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CASUAL BOUQUETS, page 3 Stylish Party Fare – With a wave of your wizard‟s wand (or a bit of effort with a big spoon), a watermelon becomes a fabulous vase! Carve out the center, scooping the pink away. (Tips: A zig-zag cut works best and helps support the flowers. Be careful not to pierce the outer shell. Save the fruit for a fruit salad.) Rinse the shell and fill with water. For a light and airy natural look, use several bunches of bright Asiatic lilies mixed with stems of red or orange montbretia (Crocosmia) or other feathery greens. Try this with any summer flowers that capture that “slightly airborne” look. Just Peeking Out – Here‟s a twist on the traditional “1/3- 2/3 Rule” of classic floral design in which an arrangement is comprised of 1/3 vase and 2/3 flowers. In this newer design vision, the flowers are massed low, right at the lip of the vase, just peeking out. This look works best with a clear vase, where the stems and leaves are visible as part of the design. (Keep water at a level where the stem bases remain submerged but no leaves stand in the water.) Try this with Asiatic lilies. For a different look – especially suited to medium-sized flowers such as anemones – an even lower variation on this theme finds the flowers more loosely assembled totally inside a clear vase, with nothing peeking out the top. Sassy Summer Colors – Take a bright solid-colored jug or crock, add a jumble of razzamatazz blooms in equally bright colors. Add water. That‟s it – a terrific look that‟s “that easy!” Try this with anemones, lilies, Gerber daisies, zinnias, snapdragons or sunflowers. A Low Bowl – For dinner parties in particular, low bowls of flowers make most sense. You want to see your dinner partners! Use an attractive low bowl as your vase. In its center, anchor a rounded mound of chicken wire or water-soaked oasis and lace the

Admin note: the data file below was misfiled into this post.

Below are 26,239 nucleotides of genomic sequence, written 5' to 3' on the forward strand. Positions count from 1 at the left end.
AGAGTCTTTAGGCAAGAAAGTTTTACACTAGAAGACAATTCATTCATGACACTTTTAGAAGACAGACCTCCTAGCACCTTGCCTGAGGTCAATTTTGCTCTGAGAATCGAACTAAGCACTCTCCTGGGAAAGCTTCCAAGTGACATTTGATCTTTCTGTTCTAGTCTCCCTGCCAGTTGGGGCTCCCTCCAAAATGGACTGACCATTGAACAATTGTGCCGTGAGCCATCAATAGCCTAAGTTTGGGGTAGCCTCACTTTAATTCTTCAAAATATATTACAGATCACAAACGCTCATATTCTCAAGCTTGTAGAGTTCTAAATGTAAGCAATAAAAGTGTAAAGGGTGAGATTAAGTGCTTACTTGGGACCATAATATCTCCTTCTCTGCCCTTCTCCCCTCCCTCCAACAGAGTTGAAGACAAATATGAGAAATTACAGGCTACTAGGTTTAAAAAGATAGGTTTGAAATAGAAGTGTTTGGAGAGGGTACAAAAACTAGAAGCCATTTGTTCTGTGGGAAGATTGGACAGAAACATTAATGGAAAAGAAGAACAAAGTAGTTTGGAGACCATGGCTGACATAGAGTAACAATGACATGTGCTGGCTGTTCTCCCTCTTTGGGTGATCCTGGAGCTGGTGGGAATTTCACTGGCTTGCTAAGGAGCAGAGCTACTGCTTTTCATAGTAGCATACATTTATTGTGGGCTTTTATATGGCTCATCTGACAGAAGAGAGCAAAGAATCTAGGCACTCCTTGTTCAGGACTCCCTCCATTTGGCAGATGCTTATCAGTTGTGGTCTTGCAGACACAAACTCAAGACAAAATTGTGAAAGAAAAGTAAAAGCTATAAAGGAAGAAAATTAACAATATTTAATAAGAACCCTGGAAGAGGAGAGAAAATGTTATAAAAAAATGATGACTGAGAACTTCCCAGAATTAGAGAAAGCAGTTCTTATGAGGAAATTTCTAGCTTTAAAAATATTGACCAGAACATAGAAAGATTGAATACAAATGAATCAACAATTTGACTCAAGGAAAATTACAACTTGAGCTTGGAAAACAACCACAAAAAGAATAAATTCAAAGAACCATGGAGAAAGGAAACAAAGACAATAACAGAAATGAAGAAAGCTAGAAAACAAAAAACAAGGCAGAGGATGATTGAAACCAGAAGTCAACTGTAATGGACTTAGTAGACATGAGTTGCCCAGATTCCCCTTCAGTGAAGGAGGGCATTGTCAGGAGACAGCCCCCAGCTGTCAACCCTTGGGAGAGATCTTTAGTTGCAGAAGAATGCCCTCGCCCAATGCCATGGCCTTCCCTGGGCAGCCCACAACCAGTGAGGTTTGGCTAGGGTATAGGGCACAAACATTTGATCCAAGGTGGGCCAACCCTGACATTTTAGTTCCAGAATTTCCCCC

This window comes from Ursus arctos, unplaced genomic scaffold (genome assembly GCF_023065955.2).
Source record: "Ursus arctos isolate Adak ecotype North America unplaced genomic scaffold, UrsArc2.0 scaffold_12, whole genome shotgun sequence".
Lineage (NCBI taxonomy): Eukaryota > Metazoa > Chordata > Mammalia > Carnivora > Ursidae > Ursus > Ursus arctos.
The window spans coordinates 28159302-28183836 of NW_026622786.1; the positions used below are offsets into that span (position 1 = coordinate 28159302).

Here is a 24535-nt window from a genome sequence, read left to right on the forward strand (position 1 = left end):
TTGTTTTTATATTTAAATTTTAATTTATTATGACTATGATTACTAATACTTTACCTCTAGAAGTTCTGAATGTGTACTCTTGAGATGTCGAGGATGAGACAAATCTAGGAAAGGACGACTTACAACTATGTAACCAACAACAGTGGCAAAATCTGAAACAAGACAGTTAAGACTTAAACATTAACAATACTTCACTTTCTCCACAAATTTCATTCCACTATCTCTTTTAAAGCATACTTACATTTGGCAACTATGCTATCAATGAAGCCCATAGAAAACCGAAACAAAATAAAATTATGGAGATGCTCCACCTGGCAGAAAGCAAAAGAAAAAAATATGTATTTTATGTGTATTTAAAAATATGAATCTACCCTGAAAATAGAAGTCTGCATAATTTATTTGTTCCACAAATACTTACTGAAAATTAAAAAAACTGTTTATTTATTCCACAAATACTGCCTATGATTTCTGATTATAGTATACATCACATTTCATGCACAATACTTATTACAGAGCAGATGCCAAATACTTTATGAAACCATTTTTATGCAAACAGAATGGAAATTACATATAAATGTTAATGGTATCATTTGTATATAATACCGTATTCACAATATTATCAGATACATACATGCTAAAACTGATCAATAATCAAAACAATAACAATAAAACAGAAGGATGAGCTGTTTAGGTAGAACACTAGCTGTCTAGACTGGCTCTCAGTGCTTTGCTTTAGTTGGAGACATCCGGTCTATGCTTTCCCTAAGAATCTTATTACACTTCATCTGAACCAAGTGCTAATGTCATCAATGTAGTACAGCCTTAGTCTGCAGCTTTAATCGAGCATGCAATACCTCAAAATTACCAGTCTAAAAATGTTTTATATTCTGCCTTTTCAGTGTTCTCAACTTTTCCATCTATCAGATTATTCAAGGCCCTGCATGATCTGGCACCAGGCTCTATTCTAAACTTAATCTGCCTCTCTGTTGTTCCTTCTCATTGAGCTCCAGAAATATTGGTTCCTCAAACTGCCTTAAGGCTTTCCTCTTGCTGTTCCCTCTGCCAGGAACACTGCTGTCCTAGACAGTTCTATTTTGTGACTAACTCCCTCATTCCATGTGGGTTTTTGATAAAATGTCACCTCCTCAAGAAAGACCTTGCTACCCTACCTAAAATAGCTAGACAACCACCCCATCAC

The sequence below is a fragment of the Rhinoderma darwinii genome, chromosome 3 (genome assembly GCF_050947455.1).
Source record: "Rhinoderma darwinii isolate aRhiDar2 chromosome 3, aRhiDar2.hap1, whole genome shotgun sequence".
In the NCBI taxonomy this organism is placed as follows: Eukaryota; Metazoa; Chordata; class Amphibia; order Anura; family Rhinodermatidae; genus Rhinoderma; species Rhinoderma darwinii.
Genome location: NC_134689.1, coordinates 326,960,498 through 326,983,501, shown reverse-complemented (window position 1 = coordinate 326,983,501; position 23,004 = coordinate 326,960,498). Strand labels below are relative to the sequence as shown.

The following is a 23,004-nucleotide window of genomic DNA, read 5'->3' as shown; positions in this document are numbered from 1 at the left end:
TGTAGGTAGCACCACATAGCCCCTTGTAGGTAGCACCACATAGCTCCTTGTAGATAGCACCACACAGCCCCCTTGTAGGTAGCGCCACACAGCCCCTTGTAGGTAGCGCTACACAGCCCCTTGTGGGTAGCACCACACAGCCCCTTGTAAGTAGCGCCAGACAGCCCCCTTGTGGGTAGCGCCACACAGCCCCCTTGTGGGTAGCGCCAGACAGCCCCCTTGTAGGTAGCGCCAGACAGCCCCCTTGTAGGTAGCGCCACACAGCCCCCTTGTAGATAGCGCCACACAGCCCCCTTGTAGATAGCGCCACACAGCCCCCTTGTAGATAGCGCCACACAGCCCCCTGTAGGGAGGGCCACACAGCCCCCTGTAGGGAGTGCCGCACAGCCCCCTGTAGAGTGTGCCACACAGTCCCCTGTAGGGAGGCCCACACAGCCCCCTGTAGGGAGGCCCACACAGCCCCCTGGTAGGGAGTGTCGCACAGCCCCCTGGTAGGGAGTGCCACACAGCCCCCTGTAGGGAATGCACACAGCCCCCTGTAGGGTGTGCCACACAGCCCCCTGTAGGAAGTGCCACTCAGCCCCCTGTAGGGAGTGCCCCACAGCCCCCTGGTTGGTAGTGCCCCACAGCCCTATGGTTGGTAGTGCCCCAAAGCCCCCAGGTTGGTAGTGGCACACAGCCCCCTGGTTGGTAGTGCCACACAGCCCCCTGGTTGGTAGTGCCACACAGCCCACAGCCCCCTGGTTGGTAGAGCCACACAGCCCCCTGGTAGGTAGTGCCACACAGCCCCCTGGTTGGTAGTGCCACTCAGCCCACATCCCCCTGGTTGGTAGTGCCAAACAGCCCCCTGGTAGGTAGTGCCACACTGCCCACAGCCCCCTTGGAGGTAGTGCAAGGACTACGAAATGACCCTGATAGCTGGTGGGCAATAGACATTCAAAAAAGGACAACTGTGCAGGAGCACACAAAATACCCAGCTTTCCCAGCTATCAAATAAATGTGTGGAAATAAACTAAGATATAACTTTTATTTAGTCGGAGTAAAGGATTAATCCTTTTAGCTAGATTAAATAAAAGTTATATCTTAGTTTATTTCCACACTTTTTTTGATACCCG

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CASUAL BOUQUETS, page 4 stems of summer flowers through it to create a dense, all-around mass of floral color. Try a mix of red, yellow and orange callas, lilies and proteas or a single-color mass of vivid pink or apricot-colored dahlias. Check that the stems are getting sufficient water for longest vase life. Multiples of One – Sometimes less is more. But in flowers, it‟s more fun to do “less” in multiples. Here‟s how: take two identical vases and put a single identical stem of flowers in each. This works best with rather “architectural” flowers like Oriental lilies, which have a very defined but spectacular shape. Arrange the vases in a row. Two would be great. Three to five would be awesome. For added stage presence, wrap each vase in identical textured cloth or paper. Summer is clearly a great time to enjoy fresh-cut flowers. They‟re at peak availability and best prices from July through September. Go ahead, treat yourself to a bunch or two, for no other reason than it happens to be “today” – all day long!